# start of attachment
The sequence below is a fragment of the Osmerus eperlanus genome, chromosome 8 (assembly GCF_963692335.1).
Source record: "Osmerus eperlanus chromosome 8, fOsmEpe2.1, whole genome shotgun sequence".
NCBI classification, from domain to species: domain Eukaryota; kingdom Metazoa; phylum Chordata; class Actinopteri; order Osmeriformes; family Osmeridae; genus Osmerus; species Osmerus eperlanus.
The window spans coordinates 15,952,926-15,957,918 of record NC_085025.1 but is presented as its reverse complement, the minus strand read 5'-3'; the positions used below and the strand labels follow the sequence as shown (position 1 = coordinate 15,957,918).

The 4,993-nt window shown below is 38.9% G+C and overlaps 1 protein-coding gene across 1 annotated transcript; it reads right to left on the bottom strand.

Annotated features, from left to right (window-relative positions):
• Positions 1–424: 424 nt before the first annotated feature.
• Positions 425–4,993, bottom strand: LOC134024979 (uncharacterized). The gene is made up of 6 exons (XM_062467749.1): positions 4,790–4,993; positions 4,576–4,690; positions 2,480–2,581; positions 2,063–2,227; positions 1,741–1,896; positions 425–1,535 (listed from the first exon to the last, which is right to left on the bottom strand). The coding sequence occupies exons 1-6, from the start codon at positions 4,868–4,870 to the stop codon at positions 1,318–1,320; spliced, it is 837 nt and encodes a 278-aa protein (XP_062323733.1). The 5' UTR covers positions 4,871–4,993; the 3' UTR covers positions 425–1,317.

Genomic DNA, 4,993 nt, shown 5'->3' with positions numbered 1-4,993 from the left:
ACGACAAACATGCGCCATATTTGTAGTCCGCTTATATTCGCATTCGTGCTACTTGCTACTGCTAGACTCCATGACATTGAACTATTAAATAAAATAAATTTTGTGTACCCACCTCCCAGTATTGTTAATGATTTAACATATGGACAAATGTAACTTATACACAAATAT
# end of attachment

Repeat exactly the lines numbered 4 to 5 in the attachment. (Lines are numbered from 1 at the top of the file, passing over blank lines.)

The window spans coordinates 15,952,926-15,957,918 of record NC_085025.1 but is presented as its reverse complement, the minus strand read 5'-3'; the positions used below and the strand labels follow the sequence as shown (position 1 = coordinate 15,957,918).

The 4,993-nt window shown below is 38.9% G+C and overlaps 1 protein-coding gene across 1 annotated transcript; it reads right to left on the bottom strand.